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SpaceX has confirmed that bad weather and an unfortunate lack of hardware has caused the second-ever Falcon Heavy center core to slide off the deck of drone ship
Sadly, despite the fact that all three Falcon Heavy Block 5 boosters did successfully land after the rocket’s commercial launch debut, the accidental post-landing loss of center core B1055 takes a bit of the wind out of the sails of the whole recovery endeavor. Preventable hardware destruction aside, this should development should not detract from the critical fact that both side boosters – B1052 and B1053 – are safe and sound at SpaceX’s Cape Canaveral Landing Zone (LZ), and should still be able to support Falcon Heavy Flight 3 without delay. This anomaly also serves as a bit of an abrupt reminder of just how hard the safe landing and recovery of giant, orbital-class rocket boosters really is.
According to Musk, the (partial or total) loss of Falcon Heavy B1055 was caused by a combination of bad weather – causing “swells as high as 10 ft (3 m)” – and the surprising fact that SpaceX’s robotic rocket grabber had yet to be modified to support Falcon Heavy center cores. Octagrabber is used to secure Falcon boosters after drone ship landings in order to better ensure the safety of SpaceX’s recovery crew. In anything short of quiet seas, massive, emptied Falcon boosters frequently end up sliding around the drone ship deck – ironically, one of the flight-proven side boosters that flew on Falcon Heavy’s launch debut was almost lost to (apparently) the same failure mode that has now either destroyed or ruined B1055.
However, Musk also suggested that the Falcon Heavy booster’s engines could potentially be recovered and reused “pending inspection”, indicating that B1055 may still be partially sitting on OCISLY’s deck. A similar event happened back in 2016 when a Falcon 9 booster aggressively impacted OCISLY’s deck after running out of propellant, leaving behind its battered octaweb and not much else. In B1055’s case, the booster was almost certainly successfully safed, detanked, and depressurized, meaning that it probably didn’t explode when it tipped over and impacted the water and drone ship guardrail. SpaceX may even be able to recover the booster’s four valuable titanium grid fins and salvage additional hardware, depending on how much of the rocket remained intact and attached to OCISLY.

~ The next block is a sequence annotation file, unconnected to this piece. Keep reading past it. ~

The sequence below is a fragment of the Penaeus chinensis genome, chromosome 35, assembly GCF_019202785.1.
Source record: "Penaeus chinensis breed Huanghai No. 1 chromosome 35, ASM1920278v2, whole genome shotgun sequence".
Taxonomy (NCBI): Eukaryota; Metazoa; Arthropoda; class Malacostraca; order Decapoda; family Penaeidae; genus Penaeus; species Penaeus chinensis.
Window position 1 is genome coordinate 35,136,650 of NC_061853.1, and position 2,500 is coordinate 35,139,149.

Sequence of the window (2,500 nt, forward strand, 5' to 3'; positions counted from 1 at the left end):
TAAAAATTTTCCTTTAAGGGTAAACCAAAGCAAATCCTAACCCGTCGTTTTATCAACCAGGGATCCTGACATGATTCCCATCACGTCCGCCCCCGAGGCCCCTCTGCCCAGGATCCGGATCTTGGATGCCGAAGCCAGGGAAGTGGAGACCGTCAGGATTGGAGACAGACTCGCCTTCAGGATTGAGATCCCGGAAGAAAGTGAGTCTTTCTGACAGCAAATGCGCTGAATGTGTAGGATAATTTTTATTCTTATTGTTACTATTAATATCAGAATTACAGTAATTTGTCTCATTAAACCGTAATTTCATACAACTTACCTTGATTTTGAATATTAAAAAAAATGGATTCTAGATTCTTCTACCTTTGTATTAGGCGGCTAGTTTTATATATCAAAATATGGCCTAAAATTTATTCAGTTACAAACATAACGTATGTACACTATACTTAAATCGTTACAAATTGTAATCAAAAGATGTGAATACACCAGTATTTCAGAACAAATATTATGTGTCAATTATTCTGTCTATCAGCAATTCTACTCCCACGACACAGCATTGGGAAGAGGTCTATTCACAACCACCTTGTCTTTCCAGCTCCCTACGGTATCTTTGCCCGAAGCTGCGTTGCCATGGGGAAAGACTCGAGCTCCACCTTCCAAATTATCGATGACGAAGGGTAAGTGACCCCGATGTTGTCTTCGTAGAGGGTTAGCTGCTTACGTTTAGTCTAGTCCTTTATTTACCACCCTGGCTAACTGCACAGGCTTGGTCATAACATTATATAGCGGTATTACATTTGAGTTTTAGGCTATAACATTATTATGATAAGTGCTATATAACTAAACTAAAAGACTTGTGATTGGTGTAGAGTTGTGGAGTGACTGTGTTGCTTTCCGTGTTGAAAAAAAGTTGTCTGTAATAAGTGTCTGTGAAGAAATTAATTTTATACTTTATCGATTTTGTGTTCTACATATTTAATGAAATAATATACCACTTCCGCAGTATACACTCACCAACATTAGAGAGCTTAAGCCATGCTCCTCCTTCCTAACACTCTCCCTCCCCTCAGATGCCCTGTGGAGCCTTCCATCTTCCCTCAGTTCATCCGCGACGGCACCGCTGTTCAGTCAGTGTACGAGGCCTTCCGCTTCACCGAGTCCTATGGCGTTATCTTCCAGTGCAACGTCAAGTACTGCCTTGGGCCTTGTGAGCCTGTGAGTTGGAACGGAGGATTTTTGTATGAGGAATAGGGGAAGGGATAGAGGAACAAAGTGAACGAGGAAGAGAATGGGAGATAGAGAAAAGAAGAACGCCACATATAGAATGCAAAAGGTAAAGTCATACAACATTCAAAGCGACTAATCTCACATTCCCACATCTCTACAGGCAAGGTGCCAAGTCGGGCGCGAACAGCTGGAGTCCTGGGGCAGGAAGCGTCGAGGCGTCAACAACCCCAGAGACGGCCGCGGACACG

The sad loss of another Falcon Heavy center booster has once again preventing SpaceX recovery engineers from being able to fully analyze the unique rocket’s custom side booster attachment and separation hardware. Still, the fact that major sections (including the entire octaweb) may be recoverable means that B1055 will at least be able to produce more valuable data than center core #1, which smashed into the Atlantic at ~300 mph after its own debut.
A step further, the US Air Force recently indicated that Falcon Heavy Flight 3 – carrying its Space Test Program 2 (STP-2) rideshare mission – would indeed reuse both of this launch’s side boosters but would feature a brand new center core. This was announced well before B1055’s anomaly, indicating that SpaceX and the USAF are likely some
Falcon Heavy Flight 3 is currently scheduled to launch the USAF STP-2 mission no earlier than late June, with current information available to a major customer with satellites aboard pointing towards NET June 22. Of course, SpaceX has only had a handful of days with its recovered Block 5 side boosters, the refurbishment of which will now be the critical path for launch. If B1052 and B1053 are in exceptionally good shape, a distinct possibility thanks to their relatively gentle return-to-launch-site (RTLS) recoveries, then that late June date may very well hold.
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